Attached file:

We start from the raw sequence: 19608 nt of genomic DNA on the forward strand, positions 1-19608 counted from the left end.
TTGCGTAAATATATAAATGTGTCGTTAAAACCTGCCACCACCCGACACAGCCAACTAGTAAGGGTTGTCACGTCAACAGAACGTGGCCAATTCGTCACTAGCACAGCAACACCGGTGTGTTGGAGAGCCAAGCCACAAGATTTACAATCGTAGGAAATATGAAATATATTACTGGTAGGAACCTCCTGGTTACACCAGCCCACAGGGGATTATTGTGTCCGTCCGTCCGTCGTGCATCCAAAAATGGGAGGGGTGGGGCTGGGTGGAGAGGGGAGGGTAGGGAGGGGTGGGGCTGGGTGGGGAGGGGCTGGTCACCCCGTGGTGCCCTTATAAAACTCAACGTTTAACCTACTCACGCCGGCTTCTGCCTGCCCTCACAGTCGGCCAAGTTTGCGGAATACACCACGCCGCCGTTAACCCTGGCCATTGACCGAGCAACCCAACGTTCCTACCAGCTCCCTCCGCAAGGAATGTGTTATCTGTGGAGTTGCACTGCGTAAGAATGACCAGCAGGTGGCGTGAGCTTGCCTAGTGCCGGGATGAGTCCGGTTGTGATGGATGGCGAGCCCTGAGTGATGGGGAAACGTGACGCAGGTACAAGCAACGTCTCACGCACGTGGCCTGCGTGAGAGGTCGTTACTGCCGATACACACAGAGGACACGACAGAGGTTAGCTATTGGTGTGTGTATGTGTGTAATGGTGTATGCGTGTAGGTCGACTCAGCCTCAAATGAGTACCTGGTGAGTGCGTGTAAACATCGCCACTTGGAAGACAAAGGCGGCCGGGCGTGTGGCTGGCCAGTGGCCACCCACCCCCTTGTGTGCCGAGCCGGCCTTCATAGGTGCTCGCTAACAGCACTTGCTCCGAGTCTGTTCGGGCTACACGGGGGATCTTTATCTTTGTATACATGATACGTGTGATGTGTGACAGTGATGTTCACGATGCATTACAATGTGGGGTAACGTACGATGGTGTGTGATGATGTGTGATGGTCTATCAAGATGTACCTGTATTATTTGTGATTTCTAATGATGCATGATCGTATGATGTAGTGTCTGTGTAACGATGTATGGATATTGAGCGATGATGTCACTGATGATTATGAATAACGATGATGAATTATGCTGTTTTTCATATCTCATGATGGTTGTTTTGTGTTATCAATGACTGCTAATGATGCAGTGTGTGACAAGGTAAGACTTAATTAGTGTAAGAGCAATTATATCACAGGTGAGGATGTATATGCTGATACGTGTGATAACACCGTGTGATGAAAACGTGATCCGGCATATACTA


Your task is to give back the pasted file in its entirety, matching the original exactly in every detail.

We start from the raw sequence: 19608 nt of genomic DNA on the forward strand, positions 1-19608 counted from the left end.
TTGCGTAAATATATAAATGTGTCGTTAAAACCTGCCACCACCCGACACAGCCAACTAGTAAGGGTTGTCACGTCAACAGAACGTGGCCAATTCGTCACTAGCACAGCAACACCGGTGTGTTGGAGAGCCAAGCCACAAGATTTACAATCGTAGGAAATATGAAATATATTACTGGTAGGAACCTCCTGGTTACACCAGCCCACAGGGGATTATTGTGTCCGTCCGTCCGTCGTGCATCCAAAAATGGGAGGGGTGGGGCTGGGTGGAGAGGGGAGGGTAGGGAGGGGTGGGGCTGGGTGGGGAGGGGCTGGTCACCCCGTGGTGCCCTTATAAAACTCAACGTTTAACCTACTCACGCCGGCTTCTGCCTGCCCTCACAGTCGGCCAAGTTTGCGGAATACACCACGCCGCCGTTAACCCTGGCCATTGACCGAGCAACCCAACGTTCCTACCAGCTCCCTCCGCAAGGAATGTGTTATCTGTGGAGTTGCACTGCGTAAGAATGACCAGCAGGTGGCGTGAGCTTGCCTAGTGCCGGGATGAGTCCGGTTGTGATGGATGGCGAGCCCTGAGTGATGGGGAAACGTGACGCAGGTACAAGCAACGTCTCACGCACGTGGCCTGCGTGAGAGGTCGTTACTGCCGATACACACAGAGGACACGACAGAGGTTAGCTATTGGTGTGTGTATGTGTGTAATGGTGTATGCGTGTAGGTCGACTCAGCCTCAAATGAGTACCTGGTGAGTGCGTGTAAACATCGCCACTTGGAAGACAAAGGCGGCCGGGCGTGTGGCTGGCCAGTGGCCACCCACCCCCTTGTGTGCCGAGCCGGCCTTCATAGGTGCTCGCTAACAGCACTTGCTCCGAGTCTGTTCGGGCTACACGGGGGATCTTTATCTTTGTATACATGATACGTGTGATGTGTGACAGTGATGTTCACGATGCATTACAATGTGGGGTAACGTACGATGGTGTGTGATGATGTGTGATGGTCTATCAAGATGTACCTGTATTATTTGTGATTTCTAATGATGCATGATCGTATGATGTAGTGTCTGTGTAACGATGTATGGATATTGAGCGATGATGTCACTGATGATTATGAATAACGATGATGAATTATGCTGTTTTTCATATCTCATGATGGTTGTTTTGTGTTATCAATGACTGCTAATGATGCAGTGTGTGACAAGGTAAGACTTAATTAGTGTAAGAGCAATTATATCACAGGTGAGGATGTATATGCTGATACGTGTGATAACACCGTGTGATGAAAACGTGATCCGGCATATACTA